One of the popular plant species that homeowners and commercial property investors prefer for their fences and screens is the leylandii or Leyland Cypress. It is effective because it is quick-growing. However, it requires regular maintaining because its shots and branches can overgrow to make an ugly mess.
You need to prune leylandii strategically so that it doesn’t grow too big to be tamed while still preserving the aesthetic performance that well-maintained Leyland cypress hedges offer.
Taming the hedge plant is also important to prevent it from shading plants and drying your garden soil.
Taming the Fast Growth
Property owners adore Leyland Cypress because it can fence and screen your property quickly; it can grow up to four feet annually, and you must regulate the maximum height by regularly trimming after achieving the maximum desired height. It is great for wind breaking boundaries and security fencing. It can grow into robust sizes, and it does very well on large sites such as schools and business parks.
You should always plant them separately to allow them enough space for the fast coming growth. Otherwise, they may extend their shoots and branches into each other, causing plant wounds. That is why you should ensure an 8-feet space between each for the projected growth curve. Still, expect the Leyland Cypress hedge to outgrow its allocated space. You need to keep pruning it strategically to keep it looking neat as well as to maintain its desired height.
No one wants overlapping and scrapping cypress branches and a shaggy hedge fence. However, nobody wants to damage the aesthetic potential of their fence by pruning it at the wrong time or with the wrong technique.
Leyland Cypress pruning is an art that is based on seasons and botanical science; you can only prune it between April and August after the harsh and chilly cold winter melts down.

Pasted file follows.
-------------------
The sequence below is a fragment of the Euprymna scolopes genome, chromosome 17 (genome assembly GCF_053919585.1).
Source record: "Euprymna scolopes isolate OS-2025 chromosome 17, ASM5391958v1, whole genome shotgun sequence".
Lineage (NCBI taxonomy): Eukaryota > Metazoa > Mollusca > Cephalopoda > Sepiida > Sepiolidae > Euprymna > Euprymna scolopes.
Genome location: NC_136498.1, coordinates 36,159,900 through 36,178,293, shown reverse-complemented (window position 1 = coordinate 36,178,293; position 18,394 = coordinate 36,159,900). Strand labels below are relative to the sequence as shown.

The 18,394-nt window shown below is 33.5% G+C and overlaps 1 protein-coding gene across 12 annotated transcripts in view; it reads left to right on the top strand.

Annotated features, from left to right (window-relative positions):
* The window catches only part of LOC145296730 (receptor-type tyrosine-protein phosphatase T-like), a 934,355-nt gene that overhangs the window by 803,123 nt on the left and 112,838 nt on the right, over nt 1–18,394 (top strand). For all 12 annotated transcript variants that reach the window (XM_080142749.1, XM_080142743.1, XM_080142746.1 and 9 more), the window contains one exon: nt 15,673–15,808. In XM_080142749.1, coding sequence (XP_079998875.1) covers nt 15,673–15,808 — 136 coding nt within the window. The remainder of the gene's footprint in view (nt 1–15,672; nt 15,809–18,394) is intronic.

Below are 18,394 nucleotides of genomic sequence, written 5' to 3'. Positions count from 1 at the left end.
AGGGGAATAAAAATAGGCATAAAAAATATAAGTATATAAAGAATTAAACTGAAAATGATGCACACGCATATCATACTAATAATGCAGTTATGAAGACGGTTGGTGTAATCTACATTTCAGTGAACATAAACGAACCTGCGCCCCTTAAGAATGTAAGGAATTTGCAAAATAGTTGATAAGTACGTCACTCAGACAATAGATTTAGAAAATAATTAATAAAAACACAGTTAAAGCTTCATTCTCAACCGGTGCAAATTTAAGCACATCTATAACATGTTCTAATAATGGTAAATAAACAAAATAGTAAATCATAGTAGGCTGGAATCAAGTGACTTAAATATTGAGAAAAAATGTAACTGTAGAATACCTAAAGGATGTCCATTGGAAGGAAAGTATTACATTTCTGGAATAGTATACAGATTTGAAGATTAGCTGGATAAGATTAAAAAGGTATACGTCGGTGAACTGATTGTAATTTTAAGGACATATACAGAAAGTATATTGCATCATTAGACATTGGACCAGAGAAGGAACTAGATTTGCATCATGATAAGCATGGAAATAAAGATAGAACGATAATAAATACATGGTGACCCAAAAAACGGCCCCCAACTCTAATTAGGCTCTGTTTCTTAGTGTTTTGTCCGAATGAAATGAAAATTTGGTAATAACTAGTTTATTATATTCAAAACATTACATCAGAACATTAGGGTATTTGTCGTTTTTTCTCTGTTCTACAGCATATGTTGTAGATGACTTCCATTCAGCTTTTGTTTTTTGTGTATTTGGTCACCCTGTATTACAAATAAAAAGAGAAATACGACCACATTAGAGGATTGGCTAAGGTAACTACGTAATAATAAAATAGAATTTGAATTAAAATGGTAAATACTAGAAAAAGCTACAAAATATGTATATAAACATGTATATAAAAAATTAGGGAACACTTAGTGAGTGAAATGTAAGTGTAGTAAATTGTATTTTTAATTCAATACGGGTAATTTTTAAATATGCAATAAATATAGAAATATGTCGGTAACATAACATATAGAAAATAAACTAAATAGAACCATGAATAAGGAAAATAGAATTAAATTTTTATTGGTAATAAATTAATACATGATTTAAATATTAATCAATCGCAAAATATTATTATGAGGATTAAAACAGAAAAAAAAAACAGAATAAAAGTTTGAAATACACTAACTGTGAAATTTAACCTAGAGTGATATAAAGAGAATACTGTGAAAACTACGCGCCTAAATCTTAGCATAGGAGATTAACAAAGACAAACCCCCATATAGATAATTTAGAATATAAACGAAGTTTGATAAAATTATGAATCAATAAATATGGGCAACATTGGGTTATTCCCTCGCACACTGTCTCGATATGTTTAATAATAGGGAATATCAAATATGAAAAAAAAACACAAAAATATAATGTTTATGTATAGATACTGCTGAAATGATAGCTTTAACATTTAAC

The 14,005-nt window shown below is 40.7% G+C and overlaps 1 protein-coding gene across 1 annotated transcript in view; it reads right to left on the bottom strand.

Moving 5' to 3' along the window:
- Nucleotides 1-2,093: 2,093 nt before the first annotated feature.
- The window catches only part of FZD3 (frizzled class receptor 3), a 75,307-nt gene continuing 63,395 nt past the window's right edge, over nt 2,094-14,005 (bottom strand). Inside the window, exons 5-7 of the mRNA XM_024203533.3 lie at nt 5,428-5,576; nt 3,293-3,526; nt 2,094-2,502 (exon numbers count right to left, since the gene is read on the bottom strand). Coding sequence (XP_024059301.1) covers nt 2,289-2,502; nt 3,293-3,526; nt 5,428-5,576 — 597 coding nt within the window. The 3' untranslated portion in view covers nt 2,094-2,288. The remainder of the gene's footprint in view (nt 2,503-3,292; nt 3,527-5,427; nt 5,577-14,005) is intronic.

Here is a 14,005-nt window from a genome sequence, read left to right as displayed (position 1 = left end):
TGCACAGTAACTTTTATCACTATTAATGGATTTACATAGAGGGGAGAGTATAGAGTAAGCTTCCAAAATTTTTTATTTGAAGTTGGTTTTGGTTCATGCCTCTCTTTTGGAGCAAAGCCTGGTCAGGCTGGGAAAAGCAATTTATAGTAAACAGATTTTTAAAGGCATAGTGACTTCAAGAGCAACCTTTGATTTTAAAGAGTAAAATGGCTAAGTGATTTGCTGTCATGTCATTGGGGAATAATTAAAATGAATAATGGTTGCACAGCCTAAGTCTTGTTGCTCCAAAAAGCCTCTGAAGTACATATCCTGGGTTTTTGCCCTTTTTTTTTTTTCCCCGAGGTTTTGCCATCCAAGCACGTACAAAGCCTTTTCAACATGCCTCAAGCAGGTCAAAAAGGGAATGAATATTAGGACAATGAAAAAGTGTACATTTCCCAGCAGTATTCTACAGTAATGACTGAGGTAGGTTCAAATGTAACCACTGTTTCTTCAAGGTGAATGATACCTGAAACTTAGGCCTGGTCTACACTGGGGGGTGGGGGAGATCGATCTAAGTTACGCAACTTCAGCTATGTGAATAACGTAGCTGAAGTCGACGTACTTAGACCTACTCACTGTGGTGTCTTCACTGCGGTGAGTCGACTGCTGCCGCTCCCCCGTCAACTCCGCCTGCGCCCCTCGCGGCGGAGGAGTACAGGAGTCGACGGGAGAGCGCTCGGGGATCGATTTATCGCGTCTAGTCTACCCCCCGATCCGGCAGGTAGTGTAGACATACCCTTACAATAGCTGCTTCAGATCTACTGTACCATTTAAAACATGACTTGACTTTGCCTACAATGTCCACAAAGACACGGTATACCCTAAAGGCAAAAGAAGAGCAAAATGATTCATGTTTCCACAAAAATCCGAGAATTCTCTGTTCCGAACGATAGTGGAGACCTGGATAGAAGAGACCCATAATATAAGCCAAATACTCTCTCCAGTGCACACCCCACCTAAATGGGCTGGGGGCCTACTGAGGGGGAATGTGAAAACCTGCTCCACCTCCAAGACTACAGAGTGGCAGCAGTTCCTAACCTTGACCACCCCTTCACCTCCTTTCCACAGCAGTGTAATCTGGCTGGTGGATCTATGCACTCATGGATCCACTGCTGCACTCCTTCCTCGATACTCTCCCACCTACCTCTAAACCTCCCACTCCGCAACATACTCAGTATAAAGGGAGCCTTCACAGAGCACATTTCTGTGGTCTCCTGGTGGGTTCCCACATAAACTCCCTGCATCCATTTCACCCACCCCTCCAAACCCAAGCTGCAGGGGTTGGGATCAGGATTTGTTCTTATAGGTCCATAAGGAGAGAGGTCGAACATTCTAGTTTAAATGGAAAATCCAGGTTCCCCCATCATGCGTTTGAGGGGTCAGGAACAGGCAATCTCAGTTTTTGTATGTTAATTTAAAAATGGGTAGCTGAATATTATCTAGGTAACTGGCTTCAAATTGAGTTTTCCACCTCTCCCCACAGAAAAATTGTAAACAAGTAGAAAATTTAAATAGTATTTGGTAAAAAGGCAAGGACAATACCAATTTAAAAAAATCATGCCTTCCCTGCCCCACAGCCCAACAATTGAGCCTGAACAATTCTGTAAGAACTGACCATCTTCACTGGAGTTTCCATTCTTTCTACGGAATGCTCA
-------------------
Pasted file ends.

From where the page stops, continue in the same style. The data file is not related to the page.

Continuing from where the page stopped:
That is the optimal growing season for the fence plant, and you can cut it three times depending on its size and stage of maturity.
How to Trim a Leyland Cypress
Generally speaking, conifer plants do not regenerate well when their hardwood is cut, and the Leyland Cypress is no exception. You must only cut the young green shoots. In the first year of its growth, cut its overgrown side shoots during the peak growing season between April and August. Make sure to support the leading shoots that are growing vertically by tying it to an overhead cane or pole. Trim the side shoots moderately to encourage growth in the main body of the hedge.
In the second year of its growth, trim the side shoots again during the peak growth time to encourage a consistent neatness. Continue to do so every other year without cutting the top shoots as it could prevent the hedge from achieving the desired height. After achieving the height you desire, trim the hedge top six inches downwards. It will lead to a regeneration that will make the top dense and lush.
Never cut any of your conifer hedges during winter and be mindful not to damage any occupied bird nests. During winter, conifers are prone to frostbite, and cutting it can lead to undesirable bare patches.